The Fourth Circuit recently examined the issue of Article III standing in the context of the FDCPA. In Ben-Davies v. Blibaum & Associates, P.A., 2017 U.S. App. LEXIS 9667 (4th Cir. June 1, 2017), the consumer sought to assert an FDCPA claim against a law firm, contending that the law firm attempted to collect a debt arising out of a state court judgment by demanding payment of an incorrect sum based on the calculation of an interest rate not authorized by law. The consumer alleged that as a “direct consequence” she “suffered and continues to suffer” “emotional distress, anger and frustration.” Id. at *6. The district court dismissed the FDCPA claim for lack of standing under Article IIII, concluding that Ben-Davies had not established an injury in fact.
In an unpublished opinion, the Fourth Circuit reversed. In examining the “injury in fact” component of standing, the court noted that “injury in fact” is not limited to financial or economic losses but can be shown when the plaintiff shows that she suffered an invasion of a legally protected interest that is concrete and particularized and actual or imminent. In this case, the court was influenced by the fact that “[t]his was not a case where the plaintiff simply alleged a bare procedural violation [of the FDCPA], divorced from any concrete harm.” Id. Instead, the court took the position that the allegations of actual existing harms that affected here personally and specifically, the allegations of “emotional distress, anger and frustration: were sufficient to establish the existence of injury in fact.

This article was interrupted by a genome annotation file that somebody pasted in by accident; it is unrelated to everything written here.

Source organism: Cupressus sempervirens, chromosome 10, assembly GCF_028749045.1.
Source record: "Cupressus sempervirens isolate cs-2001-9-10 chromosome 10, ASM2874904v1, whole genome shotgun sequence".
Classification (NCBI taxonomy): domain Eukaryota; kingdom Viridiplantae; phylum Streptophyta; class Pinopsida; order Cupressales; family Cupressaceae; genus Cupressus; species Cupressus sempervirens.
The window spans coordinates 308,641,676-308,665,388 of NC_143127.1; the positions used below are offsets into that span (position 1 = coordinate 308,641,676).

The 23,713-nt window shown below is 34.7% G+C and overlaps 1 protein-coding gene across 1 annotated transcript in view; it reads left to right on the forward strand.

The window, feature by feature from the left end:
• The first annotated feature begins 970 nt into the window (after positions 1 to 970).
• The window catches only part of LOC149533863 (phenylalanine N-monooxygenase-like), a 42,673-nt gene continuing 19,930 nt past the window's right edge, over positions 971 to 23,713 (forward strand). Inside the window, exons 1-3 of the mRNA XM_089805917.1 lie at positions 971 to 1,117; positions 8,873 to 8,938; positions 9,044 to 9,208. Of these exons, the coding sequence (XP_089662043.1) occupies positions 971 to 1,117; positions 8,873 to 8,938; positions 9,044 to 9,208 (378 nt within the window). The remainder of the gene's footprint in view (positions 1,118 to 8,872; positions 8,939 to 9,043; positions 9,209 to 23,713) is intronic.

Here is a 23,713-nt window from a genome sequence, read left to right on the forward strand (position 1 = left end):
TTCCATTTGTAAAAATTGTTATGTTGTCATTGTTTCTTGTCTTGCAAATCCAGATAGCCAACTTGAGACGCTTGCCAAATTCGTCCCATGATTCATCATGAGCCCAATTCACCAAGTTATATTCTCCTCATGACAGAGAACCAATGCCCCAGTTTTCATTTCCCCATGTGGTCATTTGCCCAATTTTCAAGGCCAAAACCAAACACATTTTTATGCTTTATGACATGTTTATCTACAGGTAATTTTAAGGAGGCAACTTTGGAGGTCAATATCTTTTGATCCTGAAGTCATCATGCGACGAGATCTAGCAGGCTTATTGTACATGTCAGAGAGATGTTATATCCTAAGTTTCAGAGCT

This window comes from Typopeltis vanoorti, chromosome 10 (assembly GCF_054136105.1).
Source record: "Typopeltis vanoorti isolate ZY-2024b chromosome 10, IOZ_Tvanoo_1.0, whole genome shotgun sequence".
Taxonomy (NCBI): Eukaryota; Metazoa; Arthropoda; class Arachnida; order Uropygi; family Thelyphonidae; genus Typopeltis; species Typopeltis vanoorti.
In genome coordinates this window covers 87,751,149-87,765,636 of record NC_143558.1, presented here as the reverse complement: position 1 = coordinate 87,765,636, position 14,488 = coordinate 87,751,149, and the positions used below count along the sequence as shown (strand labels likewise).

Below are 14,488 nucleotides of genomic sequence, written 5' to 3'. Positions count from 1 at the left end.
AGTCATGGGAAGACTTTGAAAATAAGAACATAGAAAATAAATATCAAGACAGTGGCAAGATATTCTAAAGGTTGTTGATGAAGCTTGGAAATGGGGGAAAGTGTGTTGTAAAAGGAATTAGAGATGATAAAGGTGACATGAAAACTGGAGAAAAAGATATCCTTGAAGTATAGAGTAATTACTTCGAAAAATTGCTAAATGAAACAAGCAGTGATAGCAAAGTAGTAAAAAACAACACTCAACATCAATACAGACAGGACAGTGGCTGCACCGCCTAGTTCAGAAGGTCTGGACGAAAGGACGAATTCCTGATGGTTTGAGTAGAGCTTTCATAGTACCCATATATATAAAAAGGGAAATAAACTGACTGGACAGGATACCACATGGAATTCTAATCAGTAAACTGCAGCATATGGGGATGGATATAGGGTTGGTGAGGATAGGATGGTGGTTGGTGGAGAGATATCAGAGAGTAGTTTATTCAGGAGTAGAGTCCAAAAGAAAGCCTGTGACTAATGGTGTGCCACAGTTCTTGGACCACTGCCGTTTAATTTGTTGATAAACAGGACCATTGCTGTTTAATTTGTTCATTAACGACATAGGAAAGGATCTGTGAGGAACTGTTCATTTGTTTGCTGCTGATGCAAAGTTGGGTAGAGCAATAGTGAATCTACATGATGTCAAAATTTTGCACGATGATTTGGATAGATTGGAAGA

A point of concern for the ARM industry is the fact that the court did not limit its review of the matters to the pleading (the motion before the court was a motion based upon Rule 12(b)(1)) but instead included “documents explicitly incorporated into the complaint” as well as additional documents submitted by Ben-Davies which “do not conflict with the allegations and that are integral to the complaint and authentic.” Id. at *3-4.